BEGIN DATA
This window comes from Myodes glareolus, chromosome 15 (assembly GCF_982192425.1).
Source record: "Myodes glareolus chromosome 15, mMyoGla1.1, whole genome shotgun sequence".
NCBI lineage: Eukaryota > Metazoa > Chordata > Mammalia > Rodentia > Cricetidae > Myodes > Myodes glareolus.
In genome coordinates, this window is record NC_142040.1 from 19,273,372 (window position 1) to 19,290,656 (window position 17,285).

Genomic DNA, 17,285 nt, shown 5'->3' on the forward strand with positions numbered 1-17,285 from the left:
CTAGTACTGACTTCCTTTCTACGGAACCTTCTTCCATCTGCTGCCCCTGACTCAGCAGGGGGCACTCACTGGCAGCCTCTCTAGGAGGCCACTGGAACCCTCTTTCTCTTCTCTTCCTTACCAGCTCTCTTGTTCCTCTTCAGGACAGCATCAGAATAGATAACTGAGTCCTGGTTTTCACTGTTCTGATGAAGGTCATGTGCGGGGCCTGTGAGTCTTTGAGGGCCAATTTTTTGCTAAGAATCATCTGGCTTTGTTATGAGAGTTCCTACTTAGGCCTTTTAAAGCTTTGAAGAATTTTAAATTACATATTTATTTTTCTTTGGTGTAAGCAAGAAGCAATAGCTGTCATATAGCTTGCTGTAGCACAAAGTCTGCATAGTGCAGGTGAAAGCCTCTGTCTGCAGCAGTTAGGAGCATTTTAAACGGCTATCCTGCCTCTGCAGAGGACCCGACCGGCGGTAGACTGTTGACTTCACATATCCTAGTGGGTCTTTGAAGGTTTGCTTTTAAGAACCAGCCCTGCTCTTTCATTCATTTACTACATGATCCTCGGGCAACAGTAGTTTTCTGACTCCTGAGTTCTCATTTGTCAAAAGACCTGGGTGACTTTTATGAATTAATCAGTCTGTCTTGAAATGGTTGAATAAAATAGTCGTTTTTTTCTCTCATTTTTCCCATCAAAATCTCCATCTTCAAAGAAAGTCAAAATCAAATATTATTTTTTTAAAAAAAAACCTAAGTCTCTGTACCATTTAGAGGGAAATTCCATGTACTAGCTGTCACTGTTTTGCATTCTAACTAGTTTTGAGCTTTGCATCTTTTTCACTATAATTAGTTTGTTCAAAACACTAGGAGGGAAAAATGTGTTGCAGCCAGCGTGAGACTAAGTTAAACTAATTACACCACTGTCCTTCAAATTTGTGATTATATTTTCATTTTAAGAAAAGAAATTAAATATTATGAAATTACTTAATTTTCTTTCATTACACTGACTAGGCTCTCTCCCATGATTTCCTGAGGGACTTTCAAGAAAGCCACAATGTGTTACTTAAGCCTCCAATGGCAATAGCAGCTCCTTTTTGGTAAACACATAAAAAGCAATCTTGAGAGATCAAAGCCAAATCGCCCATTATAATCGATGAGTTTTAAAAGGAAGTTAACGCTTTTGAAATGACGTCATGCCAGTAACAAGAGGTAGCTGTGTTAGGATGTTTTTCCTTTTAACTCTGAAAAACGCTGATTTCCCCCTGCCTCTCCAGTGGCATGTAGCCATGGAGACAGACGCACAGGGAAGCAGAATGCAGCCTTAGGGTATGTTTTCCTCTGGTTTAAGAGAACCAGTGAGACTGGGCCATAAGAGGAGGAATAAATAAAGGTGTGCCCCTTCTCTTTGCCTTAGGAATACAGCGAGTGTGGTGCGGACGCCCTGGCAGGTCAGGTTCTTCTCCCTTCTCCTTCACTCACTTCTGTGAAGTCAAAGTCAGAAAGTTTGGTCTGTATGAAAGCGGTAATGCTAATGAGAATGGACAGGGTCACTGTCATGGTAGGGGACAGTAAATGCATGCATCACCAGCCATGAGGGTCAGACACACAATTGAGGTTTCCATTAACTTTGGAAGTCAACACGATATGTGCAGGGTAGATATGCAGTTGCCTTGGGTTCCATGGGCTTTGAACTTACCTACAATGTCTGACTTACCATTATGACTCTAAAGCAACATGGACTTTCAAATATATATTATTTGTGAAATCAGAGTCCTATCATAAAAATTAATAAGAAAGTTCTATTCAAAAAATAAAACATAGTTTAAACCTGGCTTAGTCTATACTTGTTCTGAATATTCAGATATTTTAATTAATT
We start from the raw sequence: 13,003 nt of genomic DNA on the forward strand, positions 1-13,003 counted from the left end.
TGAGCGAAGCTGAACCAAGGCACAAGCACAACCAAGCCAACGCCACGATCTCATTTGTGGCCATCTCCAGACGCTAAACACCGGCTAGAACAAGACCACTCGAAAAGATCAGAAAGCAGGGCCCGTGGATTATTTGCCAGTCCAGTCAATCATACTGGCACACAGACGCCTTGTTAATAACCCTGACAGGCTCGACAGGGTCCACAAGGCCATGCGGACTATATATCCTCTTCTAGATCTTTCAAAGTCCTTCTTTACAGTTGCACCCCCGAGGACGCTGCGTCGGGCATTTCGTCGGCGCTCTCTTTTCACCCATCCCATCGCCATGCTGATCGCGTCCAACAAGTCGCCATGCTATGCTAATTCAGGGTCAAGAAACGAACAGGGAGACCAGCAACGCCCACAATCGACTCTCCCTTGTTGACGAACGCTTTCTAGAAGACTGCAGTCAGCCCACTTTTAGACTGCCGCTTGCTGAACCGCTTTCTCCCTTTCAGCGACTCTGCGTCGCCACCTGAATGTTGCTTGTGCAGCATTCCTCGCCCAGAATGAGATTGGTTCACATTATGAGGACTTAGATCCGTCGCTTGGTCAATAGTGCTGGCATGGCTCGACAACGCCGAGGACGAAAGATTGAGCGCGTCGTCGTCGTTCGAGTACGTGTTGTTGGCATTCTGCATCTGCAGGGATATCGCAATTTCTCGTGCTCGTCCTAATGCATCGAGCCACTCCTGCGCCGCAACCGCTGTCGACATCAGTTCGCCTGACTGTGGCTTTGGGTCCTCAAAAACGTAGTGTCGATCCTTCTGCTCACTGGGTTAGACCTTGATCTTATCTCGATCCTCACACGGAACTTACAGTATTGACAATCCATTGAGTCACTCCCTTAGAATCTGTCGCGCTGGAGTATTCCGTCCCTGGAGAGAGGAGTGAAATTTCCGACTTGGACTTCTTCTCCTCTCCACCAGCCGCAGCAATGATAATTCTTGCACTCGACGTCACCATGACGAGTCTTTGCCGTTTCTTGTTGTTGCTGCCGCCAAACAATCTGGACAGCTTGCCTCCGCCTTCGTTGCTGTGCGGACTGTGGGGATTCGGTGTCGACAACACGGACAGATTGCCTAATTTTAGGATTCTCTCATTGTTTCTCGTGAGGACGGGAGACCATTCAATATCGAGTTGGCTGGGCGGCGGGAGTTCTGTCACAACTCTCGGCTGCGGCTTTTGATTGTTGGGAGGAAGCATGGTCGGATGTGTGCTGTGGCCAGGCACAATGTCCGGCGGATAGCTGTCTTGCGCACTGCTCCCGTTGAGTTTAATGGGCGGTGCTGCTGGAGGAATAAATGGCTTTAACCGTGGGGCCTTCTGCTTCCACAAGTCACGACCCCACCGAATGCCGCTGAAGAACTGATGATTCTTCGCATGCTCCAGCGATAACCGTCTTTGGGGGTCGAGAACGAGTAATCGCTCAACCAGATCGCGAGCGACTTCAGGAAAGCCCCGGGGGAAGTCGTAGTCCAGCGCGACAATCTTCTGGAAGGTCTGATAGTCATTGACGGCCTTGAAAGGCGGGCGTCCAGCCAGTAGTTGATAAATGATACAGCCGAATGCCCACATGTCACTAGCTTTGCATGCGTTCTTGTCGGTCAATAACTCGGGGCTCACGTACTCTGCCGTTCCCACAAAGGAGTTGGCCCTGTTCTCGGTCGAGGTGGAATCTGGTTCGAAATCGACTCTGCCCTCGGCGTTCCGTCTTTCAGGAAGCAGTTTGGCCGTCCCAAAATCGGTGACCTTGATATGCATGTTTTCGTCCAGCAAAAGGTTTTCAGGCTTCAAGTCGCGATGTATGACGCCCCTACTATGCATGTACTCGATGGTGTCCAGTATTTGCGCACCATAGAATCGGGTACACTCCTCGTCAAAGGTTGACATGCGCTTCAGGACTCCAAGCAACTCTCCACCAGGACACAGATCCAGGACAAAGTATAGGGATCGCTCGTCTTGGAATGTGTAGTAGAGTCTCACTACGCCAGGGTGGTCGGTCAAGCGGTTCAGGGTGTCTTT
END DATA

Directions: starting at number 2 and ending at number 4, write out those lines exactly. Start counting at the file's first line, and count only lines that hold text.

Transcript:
Source record: "Myodes glareolus chromosome 15, mMyoGla1.1, whole genome shotgun sequence".
NCBI lineage: Eukaryota > Metazoa > Chordata > Mammalia > Rodentia > Cricetidae > Myodes > Myodes glareolus.
In genome coordinates, this window is record NC_142040.1 from 19,273,372 (window position 1) to 19,290,656 (window position 17,285).